Showing posts from 2009

A First Mandolin

I've been asked via a DM on Twitter for advice about purchasing a first mandolin for a beginner.  A proper response will need more than 140 characters, so here I am! Firstly, I should congratulate you on having the good sense to consider learning to play the mandolin!  It is a fabulously versatile instrument, and is relatively easy to learn. There's a popular saying among mandolin players: "life's too short to play a cheap mandolin."  As a beginner, you won't want to spend too much, of course, but it's definitely worth spending enough to get a real instrument rather than a toy.  My first mandolin was a Tanglewood which cost about £160.  It made a pleasing sound and had decent intonation.  Before  that, I did initially buy an Ozark mandolin for about £70, but it was pretty much unplayable and sounded like a toy - I returned it to the shop. I can't overstate how important it is to buy a mandolin that will produce a decent tone - it is really motivating! 

Lesson Observation

I observed the class of an experienced colleague today, at the invitation of my colleague.  He is very pleased with the way the class is getting on, and wanted me to come in and give the class a boost. It was fascinating, as always, to observe a lesson, and I was indeed very impressed by how engaged and enthusiastic the youngsters were. After the lesson, I recalled how, as a probationer, I was frustrated by the fact that some teachers seemed to have excellent behaviour in their classes effortlessly, whilst I had to work hard managing behaviour. 18 years later, I know that the effortlessness I thought I saw was just an illusion.  Experienced teachers are constantly managing the behaviour of their classes - principally by planning interesting, appropriately challenging lessons and by maintaining positive warm relationships with their students, but also by nudging youngsters towards positive behaviour and away from misbehaviour during lessons by the subtle use of body language, tone of vo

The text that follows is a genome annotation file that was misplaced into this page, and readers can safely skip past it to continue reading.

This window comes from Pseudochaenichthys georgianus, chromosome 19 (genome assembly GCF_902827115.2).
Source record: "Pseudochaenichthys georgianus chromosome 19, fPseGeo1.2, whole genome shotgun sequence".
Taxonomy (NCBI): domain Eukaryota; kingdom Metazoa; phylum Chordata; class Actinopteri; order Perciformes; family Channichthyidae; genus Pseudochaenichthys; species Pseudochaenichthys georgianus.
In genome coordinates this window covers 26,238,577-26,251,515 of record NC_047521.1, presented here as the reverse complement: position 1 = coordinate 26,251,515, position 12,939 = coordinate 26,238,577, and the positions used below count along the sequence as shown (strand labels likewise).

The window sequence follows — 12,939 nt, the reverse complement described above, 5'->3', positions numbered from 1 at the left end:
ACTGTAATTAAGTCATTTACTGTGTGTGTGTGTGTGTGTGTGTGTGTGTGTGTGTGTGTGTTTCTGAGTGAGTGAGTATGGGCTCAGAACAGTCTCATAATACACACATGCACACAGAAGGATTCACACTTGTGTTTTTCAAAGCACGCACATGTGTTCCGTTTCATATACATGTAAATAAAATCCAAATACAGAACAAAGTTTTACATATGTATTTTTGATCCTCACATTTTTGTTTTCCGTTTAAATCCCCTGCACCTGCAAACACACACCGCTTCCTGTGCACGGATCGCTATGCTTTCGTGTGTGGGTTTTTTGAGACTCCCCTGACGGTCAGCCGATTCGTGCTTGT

Another Magic Moment

Sometimes we just don't know the effect we have on youngsters. On Monday I was sitting in the maths base at break time chatting to my colleagues when a sheepish face appeared at the door.  It was boy A (who appeared in a previous magic moment ), a pupil of mine last session. When he arrived at high school two years ago there were serious questions about whether he would cope in mainstream secondary education, and he has struggled at times. "Erm, I'm wanting to speak to Mr Jones" he mumbled, so I went out into the corridor to see him.  He asked me if I remembered showing Google Sketchup to him and his classmates last year (I did).  He told me that he had been playing with it, and wondered if I would like to see the models he had created. I said yes, of course, and he said he would bring them in. At lunchtime today he turned up with a heavy bag over his shoulder.  He unloaded his old laptop and proceeded to show me his work.  He has made a brilliant model of an Xbox con


I'm currently reading Mindset, by Carol S Dweck (soon to be appearing at the Scottish Learning Festival!). In a nutshell, her thesis is this: Everyone has one of two basic mindsets.  If you have the fixed mindset, you believe that your talents and abilities are set in stone - either you have them or you don't.  You must prove yourself over and over, trying to look smart and talented at all costs.  This is the path of stagnation.  If you have a growth mindset, however, you know that talents can be developed at that great abilities are built over time.  This is the path of opportunity and success. This makes a lot of sense to me.  I have inevitably been wondering about the mindsets of those around me, and about my own mindset.  It would be indiscreet to try to judge others here, so I'll do a bit of navel gazing! I most definitely grew up with the fixed mindset.  I caught it from my Mum (notice that those with the fixed mindset tend to look outside themselves for things to bla